It’s not really a piece for my portfolio website. Well, not yet at least. It’s an ongoing long term project, that is, if the act of teaching yourself a new trade could be considered as such.
Just shy of three years ago, I went in on a Nikon D80 with my dad. It was Summer 2007, he was about to take his annual trip to aide a Haitian community, and I was looking forward to my Fall semester where a sort-of-photography class was waiting for me. I say sort-of because although it qualified as a graphic design course, we needed to own a digital camera for the duration. I figured it was a great opportunity to get a relatively decent DSLR to make the most of my work — something that could outlive merely one semester at MICA. Plus, being able to share it with my dad cut the cost in half!
This is my Norwegian friend and co-worker, Hallvard Fjeldbraaten. He’s an excellent copy writer by trade, and photographer by hobby. I caught him snapping some photos of the Chicago river from the window, with his Asahi Pentax Spotmatic. This led to our immediate discussion about his camera, which led to my handling and inspection of said camera, which led to my now-frequented ebay account… Well, these days me and my formerly-government-owned Honeywell Spotmatic are doing just fine!
Yes, I said Honeywell — for those of you who think it’s the second rate version of Asahi’s model. Although it sort of is, specifically it’s just the American version. The way I see it, a manual camera like this is just a box that houses the film. Less deserving of a feud over image quality, than most DSLRs are today.
Ah, and here’s a shot of the Chicago river in early Fall, for sake of my visual narrative.
My experience with my Nikon D80 has given me a lot of leverage with manual settings, and I think I’d lend thanks to that previous knowledge for giving me only a few over exposed images from my first couple rolls of film. I’ve been using my Spotmatic to document my new life in Chicago as well as shooting a few special projects along the way. I’ve been exploring different brands of film, as well as a variety of speeds. I’m still trying to harmonize with Ilford, not giving up hope just yet — it just seems to me that so far, Kodak truly has given me the richest blacks and agreeable exposures.
On that note, I have only shot a few rolls of color film and those were mostly in the beginning. I quickly decided that the combination of color film and this old camera only lead to aged and de-saturated images. Although I can see the nostalgic value that appeals to a lot of people, these photos still leave me wanting more in the way of contrast; light moments are so quickly blown out and feel very hot in comparison to an otherwise bland image. I will say, there were a couple color photos that came out okay, but until I get sick of grayscale, grayscale wins!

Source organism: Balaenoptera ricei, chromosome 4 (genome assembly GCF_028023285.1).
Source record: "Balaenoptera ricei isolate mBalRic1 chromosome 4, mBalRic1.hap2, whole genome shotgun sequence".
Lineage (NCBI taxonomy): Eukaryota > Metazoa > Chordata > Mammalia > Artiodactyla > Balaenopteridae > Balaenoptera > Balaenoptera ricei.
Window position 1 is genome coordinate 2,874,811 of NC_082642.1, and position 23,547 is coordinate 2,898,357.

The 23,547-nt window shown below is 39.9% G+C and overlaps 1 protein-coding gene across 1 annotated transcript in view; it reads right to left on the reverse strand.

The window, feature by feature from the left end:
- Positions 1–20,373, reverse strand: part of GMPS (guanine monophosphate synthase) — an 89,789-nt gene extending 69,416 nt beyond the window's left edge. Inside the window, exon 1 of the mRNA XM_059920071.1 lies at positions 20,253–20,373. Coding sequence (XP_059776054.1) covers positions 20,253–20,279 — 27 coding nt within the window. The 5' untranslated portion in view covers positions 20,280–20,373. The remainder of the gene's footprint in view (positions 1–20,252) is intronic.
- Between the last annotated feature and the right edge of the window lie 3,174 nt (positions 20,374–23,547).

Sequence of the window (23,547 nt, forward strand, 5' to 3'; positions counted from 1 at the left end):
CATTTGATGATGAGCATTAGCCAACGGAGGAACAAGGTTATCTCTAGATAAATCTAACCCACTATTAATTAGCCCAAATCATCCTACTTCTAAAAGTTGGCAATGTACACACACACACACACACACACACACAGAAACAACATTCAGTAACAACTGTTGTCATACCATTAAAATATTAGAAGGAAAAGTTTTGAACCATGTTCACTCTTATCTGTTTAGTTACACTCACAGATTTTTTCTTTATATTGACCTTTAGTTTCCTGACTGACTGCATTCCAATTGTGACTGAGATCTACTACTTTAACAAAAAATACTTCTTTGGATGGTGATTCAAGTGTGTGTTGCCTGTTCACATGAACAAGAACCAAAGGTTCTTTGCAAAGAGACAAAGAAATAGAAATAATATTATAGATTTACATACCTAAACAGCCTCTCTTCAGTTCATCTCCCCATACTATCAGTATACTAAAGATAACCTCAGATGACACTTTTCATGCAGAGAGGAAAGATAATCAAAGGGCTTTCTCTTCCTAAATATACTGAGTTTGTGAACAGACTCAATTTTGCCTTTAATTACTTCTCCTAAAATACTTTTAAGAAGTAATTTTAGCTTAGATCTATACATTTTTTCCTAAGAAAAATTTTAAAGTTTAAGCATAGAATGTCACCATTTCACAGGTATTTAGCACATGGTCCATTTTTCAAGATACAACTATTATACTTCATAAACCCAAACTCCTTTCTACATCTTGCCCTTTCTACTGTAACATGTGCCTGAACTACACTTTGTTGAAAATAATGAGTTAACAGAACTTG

In terms of those couple color photos, here is a small batch from the holidays in Venice Beach, Florida in December 2009. These were taken at my aunt’s beach house and along the water nearby.
I didn’t pack any film with me before I left for Tampa, because the security x-ray procedure at airports can ruin undeveloped film. So I was banking on a local CVS to supply me with some Kodak for the visit. Sure enough, I found a 3-pack of Kodak HD color film.
Yea, weird… but I bought a pack out of sheer curiosity. What turned out to be even weirder was the way that the color blue reacted to direct sunlight. The images I’m sharing are all scanned from the film and entirely untouched in Photoshop. The following two, blew (pun!) me away when I saw the developed prints; they’re obviously not what I was aiming for, but in a weird SoCal punk sort of way, I really like them!
How Ed Templeton of me, right?
I have found that I’ve taken far less photos with my Nikon ever since I got into the Spotmatic. For a beginner I think it’s more fun; the adventure, the uncertainty, the unexpected results. I’ve been talking with a close friend about a collaborative effort involving black and white photography. That will be the true test — how do I hold up under pressure of a job? With the Nikon it was no big deal, but things are a little bit more of a puzzle now. But puzzles are fun!
I think I might make it a regular feature on the blog to share my newest photos. Perhaps a weekly edition — a daily routine might be too aggressive for me, afterall I’m a firm believer of quality over quantity.
I’ll wrap up with what I believe to be one of the best images I’ve ever produced. Frankly, I don’t know what I love more about it; the near perfect exposure, the elegant and intimate composition, or the fact that I’m going to marry the beautiful girl in the photo.